Despite a pairing up of two Islamic State-linked militant groups on Israel’s northern border and a show of boldness by the new alliance, their threat to the Jewish state remains minimal, experts on jihadi groups in Syria told The Times of Israel.
As the Syrian civil war rages into its fifth year, with some estimates putting the death toll at nearly half a million people, small to medium-sized militant groups continue to jockey for power, switch allegiances and swap control of territory. This volatile situation extends all the way to Israel’s doorstep.
The two most powerful Sunni groups that now control territory on Israel’s northern border are the al-Qaeda affiliate al-Nusra Front, which is estimated to have several thousand fighters, and the IS-linked Yarmouk Martyrs Brigade (YMB), which according to most estimates, has up to 1,000 members.
An IDF officer told The Times of Israel in March that the Israeli army was keeping a close eye on both groups, afraid they might carry out an attack — a car bomb, rocket launching, or kidnapping — in order to score propaganda points with their benefactors; both Islamic State and al-Qaeda have threatened Israel in the past.
The overall assessment, however, remains that these jihadi groups are too pre-occupied fighting each other and reinforcing their grip on their respective territory to open a battlefront with the Middle East’s most powerful military.
Of the two groups, the IDF officer suggested that though al-Nusra was more powerful, the group is considered less of a threat than YMB. Al-Nusra has gained a reputation for being a somewhat rational actor in Syria, especially in comparison to the Islamic State group, whose brazen ideology makes their affiliate on Israel’s northern border a looser canon.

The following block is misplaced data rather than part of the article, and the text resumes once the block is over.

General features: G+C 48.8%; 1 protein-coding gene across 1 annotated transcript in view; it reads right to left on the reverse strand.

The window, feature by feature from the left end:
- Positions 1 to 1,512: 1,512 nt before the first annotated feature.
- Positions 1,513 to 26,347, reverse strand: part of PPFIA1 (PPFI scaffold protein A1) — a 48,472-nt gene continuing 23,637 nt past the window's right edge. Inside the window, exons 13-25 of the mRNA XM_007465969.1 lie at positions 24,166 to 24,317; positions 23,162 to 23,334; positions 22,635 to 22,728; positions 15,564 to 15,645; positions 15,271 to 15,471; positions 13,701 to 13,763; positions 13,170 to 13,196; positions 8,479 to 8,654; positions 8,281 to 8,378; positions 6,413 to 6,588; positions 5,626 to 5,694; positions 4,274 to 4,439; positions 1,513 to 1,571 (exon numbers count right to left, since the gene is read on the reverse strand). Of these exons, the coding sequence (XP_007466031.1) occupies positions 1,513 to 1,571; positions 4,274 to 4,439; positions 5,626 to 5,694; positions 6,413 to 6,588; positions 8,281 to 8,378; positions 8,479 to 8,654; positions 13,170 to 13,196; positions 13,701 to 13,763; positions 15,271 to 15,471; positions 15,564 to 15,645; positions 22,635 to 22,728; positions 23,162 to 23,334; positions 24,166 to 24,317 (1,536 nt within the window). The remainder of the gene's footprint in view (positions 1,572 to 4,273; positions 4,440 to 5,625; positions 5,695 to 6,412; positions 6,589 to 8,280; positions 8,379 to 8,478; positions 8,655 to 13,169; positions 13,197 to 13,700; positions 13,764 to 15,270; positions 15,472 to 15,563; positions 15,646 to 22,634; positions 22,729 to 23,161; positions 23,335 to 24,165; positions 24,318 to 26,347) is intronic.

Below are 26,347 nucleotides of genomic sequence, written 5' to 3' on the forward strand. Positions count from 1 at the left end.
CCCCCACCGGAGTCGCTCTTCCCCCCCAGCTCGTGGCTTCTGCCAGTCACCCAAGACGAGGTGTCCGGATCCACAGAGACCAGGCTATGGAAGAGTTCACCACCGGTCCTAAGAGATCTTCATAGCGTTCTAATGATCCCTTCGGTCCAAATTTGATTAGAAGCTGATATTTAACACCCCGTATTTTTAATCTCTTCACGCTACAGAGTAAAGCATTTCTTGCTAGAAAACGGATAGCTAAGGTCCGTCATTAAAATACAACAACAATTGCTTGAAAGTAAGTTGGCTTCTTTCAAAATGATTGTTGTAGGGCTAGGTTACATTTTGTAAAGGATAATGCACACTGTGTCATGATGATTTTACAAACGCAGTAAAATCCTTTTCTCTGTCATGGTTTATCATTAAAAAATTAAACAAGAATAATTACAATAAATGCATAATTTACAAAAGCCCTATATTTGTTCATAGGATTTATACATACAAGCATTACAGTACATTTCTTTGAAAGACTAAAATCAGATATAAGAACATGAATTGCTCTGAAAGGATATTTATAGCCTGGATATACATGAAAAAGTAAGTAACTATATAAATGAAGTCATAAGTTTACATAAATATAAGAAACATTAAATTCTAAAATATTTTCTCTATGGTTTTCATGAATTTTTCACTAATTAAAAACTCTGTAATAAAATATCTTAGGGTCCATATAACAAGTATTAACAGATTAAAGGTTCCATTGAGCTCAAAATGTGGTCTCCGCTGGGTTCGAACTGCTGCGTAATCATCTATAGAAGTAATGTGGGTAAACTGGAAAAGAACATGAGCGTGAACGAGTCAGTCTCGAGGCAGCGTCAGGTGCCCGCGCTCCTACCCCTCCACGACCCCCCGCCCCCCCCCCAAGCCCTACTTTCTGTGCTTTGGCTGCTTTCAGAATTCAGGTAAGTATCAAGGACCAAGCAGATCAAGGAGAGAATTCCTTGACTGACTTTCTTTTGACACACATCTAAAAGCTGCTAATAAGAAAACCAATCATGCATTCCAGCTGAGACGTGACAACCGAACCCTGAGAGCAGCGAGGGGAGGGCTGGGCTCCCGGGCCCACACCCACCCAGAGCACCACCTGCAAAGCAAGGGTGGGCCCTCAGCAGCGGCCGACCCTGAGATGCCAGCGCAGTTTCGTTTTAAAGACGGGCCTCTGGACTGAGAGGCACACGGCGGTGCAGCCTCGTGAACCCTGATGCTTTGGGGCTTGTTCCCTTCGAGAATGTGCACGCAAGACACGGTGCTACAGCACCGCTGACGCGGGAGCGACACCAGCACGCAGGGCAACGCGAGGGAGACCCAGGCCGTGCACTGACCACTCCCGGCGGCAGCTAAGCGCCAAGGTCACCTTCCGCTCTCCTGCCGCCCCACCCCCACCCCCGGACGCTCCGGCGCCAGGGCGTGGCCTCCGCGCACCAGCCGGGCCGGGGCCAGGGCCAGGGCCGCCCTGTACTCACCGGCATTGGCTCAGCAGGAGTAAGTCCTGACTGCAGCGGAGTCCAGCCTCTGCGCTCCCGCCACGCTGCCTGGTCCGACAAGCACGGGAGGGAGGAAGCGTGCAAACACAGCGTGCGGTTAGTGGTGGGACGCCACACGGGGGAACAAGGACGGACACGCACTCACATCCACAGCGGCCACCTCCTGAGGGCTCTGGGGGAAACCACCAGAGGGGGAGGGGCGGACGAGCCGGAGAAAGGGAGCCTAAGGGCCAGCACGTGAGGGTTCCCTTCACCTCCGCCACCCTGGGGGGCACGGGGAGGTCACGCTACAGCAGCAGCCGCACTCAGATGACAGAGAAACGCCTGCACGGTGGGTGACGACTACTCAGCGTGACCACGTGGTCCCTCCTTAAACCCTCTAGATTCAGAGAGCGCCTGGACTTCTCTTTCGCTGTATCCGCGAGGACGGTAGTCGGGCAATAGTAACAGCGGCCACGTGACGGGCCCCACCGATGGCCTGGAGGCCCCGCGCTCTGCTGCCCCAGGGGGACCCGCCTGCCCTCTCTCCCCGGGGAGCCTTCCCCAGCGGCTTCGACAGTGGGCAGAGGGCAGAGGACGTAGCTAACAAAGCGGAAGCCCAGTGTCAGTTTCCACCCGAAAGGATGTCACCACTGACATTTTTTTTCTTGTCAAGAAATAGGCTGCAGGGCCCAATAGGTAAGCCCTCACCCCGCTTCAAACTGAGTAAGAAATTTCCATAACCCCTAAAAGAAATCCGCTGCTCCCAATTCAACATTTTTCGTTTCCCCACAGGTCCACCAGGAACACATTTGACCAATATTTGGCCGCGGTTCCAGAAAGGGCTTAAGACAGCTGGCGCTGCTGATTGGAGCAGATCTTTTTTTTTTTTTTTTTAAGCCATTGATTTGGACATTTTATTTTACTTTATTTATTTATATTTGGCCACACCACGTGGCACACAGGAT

Since The Times of Israel spoke with the IDF in March, there have been two important interconnected changes on the southern Syrian battlefield.
First, YMB sprung an unexpected offensive against Free Syrian Army (FSA) forces in the southern Daraa province in late March-early April. The IS-linked group managed to take the towns of Tasil and Sahm al-Jawlan, and nearly split in half FSA’s territory. This could have been a disaster for the moderate fighters, as it would have cut off their northern forces from logistical support they receive from Jordan.
Second, during this Daraa offensive, YMB joined forces with another, smaller IS-linked group called the Islamic Muthanna Movement (IMM).
Since the launch of the Daraa offensive, experts say that the FSA has retaken all the territory it lost to the IS-linked groups. The jihadi force most threatening to Israel is now fighting with its back to the wall in their home turf.
In a statement on Tuesday, the IDF spokesperson suggested the working assessment about the threat these groups posed had not changed since March.
“The IDF is prepared for any potential escalation on the Syrian border. Currently, elements on the Syrian side of the border are focused on fighting between the different groups and not with Israel,” the statement said.